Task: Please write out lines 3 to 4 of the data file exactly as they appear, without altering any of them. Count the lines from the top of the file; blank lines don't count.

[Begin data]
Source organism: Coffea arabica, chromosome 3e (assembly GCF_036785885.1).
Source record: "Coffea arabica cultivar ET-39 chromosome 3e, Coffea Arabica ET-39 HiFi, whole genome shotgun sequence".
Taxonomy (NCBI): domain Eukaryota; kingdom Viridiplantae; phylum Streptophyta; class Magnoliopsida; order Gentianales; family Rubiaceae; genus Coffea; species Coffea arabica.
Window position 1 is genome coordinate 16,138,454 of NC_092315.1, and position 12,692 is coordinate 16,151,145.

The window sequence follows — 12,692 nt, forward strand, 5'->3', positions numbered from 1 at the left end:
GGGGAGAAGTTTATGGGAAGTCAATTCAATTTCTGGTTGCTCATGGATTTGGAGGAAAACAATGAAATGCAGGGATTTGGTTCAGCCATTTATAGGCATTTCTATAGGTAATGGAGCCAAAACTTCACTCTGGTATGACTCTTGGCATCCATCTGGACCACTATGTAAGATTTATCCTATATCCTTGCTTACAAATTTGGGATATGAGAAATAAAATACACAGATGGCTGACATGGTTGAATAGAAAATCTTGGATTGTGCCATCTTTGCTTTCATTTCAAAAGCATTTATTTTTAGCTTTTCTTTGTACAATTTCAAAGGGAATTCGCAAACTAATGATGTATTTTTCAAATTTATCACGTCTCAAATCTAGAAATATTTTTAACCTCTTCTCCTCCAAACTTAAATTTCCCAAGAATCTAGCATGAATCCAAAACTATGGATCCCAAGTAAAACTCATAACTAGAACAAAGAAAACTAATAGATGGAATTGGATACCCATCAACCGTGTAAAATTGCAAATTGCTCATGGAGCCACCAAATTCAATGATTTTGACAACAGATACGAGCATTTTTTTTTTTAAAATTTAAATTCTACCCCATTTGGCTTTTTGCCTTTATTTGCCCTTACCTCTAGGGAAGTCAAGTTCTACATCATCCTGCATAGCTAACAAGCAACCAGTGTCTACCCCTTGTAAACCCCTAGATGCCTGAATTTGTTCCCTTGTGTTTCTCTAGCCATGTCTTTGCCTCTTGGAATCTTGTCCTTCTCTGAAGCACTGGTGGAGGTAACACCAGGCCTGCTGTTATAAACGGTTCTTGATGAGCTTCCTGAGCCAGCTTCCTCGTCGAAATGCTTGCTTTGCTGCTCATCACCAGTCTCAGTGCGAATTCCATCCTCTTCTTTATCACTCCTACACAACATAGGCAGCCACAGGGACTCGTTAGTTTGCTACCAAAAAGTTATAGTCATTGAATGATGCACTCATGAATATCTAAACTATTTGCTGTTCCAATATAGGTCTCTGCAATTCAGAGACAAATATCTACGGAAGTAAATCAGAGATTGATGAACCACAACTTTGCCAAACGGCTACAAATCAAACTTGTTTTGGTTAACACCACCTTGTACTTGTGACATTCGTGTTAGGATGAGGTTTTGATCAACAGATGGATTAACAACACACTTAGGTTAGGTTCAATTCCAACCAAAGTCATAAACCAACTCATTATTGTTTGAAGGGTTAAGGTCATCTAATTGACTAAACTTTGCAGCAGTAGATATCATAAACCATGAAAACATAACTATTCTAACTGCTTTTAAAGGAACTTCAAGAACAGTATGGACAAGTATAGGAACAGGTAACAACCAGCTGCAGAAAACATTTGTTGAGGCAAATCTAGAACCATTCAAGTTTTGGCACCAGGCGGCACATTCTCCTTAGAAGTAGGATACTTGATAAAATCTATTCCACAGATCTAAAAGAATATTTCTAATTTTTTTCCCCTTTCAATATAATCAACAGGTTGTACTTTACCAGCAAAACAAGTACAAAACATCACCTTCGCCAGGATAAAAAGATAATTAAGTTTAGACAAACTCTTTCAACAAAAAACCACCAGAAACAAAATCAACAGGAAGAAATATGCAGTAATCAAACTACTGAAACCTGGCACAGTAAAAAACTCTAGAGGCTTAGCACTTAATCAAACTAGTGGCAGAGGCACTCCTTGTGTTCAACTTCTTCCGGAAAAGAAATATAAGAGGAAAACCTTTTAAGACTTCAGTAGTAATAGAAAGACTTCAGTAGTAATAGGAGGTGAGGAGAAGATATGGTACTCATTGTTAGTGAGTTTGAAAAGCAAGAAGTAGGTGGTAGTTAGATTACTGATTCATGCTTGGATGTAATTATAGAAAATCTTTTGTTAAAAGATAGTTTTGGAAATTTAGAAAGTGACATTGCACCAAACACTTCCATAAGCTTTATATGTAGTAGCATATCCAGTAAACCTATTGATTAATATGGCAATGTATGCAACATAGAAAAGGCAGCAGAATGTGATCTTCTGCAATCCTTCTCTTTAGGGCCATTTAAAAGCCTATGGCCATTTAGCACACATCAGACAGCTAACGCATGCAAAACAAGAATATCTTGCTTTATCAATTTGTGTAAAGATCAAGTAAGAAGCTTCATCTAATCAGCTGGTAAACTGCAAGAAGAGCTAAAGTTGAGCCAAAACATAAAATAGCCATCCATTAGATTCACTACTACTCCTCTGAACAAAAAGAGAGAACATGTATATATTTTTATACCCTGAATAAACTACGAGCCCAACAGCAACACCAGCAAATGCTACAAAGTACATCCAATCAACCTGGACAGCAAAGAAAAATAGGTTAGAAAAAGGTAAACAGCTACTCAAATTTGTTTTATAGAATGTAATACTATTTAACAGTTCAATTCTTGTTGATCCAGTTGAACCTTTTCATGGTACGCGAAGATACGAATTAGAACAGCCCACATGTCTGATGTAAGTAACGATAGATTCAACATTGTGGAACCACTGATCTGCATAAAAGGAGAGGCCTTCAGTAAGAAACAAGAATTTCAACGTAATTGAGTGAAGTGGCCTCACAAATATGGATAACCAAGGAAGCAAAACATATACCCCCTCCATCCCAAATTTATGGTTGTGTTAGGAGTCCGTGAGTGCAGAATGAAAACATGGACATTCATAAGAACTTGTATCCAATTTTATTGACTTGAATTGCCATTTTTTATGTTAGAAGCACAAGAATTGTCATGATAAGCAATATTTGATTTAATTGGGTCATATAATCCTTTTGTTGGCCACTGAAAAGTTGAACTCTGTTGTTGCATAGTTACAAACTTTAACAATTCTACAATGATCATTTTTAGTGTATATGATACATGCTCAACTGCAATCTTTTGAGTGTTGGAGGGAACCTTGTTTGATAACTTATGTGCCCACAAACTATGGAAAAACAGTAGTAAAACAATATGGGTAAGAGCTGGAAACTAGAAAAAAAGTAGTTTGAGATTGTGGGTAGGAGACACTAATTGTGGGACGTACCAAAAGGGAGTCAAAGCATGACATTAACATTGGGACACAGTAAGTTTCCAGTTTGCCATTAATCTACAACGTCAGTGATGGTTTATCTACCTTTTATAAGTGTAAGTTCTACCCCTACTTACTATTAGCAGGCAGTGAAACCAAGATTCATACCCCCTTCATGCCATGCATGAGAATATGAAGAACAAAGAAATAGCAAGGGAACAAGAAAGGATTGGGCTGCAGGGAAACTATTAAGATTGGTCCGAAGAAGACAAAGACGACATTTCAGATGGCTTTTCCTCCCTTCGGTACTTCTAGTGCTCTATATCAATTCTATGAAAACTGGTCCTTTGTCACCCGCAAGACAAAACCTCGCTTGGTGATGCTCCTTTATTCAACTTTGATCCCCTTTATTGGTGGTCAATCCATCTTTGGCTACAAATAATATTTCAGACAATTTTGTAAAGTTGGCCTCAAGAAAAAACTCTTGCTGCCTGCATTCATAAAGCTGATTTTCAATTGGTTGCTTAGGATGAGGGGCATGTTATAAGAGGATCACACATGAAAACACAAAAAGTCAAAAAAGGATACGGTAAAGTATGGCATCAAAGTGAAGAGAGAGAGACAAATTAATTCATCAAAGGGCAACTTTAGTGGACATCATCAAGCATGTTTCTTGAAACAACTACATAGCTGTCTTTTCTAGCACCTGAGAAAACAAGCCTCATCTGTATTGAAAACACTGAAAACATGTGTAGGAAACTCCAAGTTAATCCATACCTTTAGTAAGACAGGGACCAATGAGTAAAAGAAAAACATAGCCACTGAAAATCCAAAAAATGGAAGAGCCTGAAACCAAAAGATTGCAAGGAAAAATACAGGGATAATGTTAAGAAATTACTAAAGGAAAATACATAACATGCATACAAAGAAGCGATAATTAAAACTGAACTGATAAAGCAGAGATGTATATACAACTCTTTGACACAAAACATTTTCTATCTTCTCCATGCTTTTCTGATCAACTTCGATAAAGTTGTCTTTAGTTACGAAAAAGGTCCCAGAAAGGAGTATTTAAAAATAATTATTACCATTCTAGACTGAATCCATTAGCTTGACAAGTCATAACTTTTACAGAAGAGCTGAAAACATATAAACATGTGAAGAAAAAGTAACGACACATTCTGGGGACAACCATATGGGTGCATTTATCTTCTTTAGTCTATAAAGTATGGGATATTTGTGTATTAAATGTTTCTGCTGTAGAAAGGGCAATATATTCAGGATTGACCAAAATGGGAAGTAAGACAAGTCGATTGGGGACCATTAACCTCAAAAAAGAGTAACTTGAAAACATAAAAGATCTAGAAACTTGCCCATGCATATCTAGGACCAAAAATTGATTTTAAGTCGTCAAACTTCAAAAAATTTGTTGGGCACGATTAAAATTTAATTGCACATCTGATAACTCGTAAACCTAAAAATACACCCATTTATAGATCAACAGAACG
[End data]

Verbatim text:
Taxonomy (NCBI): domain Eukaryota; kingdom Viridiplantae; phylum Streptophyta; class Magnoliopsida; order Gentianales; family Rubiaceae; genus Coffea; species Coffea arabica.
Window position 1 is genome coordinate 16,138,454 of NC_092315.1, and position 12,692 is coordinate 16,151,145.